Firebreaks will also add vegetation diversity that will increase the value of moorland to a range of plant, bird and animal species.  Firebreaks do not have to be motorways cut or burned in ugly, straight lines across moorland; they can be formed to follow the landscape and add visual diversity.

Muirburn vital to limit more wildfires in Scotland

Press release issued by the Grampian Moorland Group on 13 May 2016

Gamekeepers and estates in the north believe controlled muirburn will become an essential management tool to limit future devastating wildfires in Scotland, as the UK climate warms.

While the public has enjoyed soaring temperatures this week, the dry weather has increased the risk of wildfire with The Scottish Wildfire Forum issuing a warning for most of the country.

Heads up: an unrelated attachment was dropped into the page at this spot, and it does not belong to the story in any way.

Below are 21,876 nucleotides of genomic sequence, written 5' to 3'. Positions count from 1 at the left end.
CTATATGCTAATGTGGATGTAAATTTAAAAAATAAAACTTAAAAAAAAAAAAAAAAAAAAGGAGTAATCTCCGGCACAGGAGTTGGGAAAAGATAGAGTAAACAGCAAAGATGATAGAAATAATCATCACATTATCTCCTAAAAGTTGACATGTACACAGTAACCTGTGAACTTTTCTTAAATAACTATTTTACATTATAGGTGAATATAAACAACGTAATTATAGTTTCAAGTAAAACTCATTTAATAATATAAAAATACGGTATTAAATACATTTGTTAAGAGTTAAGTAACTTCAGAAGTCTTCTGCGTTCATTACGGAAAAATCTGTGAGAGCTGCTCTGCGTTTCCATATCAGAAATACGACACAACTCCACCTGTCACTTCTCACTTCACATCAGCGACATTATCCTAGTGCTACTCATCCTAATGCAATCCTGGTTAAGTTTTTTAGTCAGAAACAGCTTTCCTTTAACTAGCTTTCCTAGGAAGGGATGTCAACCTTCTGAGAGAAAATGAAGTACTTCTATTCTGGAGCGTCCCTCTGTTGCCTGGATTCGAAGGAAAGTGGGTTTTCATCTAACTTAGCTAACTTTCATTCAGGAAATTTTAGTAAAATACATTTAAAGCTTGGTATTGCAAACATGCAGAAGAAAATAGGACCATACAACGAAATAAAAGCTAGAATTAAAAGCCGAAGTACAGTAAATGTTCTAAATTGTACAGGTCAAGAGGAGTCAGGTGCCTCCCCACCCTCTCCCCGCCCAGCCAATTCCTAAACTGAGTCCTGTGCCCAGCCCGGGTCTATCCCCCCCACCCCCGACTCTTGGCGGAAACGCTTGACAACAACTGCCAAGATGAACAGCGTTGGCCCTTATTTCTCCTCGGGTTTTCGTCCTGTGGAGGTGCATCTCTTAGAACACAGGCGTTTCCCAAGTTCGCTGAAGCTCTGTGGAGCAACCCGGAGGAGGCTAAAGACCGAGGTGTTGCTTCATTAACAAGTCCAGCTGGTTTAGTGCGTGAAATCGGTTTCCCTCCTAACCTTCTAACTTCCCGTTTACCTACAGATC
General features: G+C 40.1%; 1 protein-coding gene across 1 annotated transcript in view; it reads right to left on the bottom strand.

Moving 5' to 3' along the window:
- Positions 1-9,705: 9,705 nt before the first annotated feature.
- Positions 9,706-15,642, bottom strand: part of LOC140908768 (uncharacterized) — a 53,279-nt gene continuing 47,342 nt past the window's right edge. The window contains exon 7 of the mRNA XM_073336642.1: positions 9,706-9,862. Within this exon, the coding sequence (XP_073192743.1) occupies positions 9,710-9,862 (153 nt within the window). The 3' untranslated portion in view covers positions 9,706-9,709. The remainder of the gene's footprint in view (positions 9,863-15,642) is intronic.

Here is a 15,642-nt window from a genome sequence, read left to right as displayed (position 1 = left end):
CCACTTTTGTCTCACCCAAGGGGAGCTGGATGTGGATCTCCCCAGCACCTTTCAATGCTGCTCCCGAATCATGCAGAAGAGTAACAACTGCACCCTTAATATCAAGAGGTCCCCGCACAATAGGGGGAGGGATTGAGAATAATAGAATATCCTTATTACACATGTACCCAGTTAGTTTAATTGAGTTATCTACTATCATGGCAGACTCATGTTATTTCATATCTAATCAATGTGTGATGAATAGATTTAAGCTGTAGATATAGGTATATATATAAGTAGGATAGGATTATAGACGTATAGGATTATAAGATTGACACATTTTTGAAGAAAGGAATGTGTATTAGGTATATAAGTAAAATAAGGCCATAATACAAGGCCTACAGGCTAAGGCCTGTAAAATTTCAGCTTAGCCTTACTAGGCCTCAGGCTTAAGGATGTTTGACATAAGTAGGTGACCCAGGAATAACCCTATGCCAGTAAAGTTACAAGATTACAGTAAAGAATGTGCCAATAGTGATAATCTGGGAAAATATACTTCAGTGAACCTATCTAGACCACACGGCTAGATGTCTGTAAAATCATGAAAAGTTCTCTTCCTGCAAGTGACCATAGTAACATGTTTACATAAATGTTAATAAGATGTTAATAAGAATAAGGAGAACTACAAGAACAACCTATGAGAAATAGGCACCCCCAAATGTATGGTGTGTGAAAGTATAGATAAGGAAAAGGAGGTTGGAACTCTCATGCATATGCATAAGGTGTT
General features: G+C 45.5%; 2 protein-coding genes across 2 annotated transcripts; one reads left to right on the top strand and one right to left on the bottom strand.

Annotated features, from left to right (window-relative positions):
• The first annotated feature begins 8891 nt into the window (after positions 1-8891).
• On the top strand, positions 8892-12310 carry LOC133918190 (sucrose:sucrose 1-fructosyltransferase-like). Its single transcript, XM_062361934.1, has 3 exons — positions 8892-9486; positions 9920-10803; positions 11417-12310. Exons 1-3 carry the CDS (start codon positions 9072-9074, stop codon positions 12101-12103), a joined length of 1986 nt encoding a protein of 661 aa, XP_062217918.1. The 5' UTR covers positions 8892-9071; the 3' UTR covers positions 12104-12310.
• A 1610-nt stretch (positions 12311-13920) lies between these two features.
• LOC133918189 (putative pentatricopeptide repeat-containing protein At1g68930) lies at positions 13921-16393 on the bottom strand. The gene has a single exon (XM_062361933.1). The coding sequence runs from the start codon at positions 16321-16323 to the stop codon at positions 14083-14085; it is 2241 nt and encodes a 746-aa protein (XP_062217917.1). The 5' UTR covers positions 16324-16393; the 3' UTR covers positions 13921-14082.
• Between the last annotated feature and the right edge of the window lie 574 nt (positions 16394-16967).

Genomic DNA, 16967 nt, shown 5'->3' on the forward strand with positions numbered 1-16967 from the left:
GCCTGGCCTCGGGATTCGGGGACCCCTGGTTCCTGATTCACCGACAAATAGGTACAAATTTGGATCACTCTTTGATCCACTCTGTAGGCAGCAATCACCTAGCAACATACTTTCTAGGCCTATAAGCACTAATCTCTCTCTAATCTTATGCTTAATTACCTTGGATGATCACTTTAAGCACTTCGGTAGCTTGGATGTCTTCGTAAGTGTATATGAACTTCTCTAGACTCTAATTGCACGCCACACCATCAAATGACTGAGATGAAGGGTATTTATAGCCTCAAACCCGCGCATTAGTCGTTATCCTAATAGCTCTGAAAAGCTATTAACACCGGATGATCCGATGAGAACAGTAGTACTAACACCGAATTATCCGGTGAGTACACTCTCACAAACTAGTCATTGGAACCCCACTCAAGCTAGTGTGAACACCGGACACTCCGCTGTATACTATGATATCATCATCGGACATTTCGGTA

That warning came as firefighters and landowners worked to contain two fires near Tongue in Sutherland which spread over seven square kilometres and left resources stretched.

Earlier this week, at Howden Moor in England a fire caused by a disposable barbecue set alight heather and blanket bog on National Trust property.

Around 200 acres were torched, with endangered wading and song birds’ nests destroyed in the blaze which, due to its heat and depth, could render the habitat redundant for years.

Gamekeepers practice controlled rotational burning of strips of moorland, in set seasons, to rejuvenate heather as a protein source for red grouse; also food for a range of moorland species.

This burning of the heather, informed by the Muirburn Code, removes old and dry surface vegetation: one of the principal elements causing accidental fire to intensify and spread.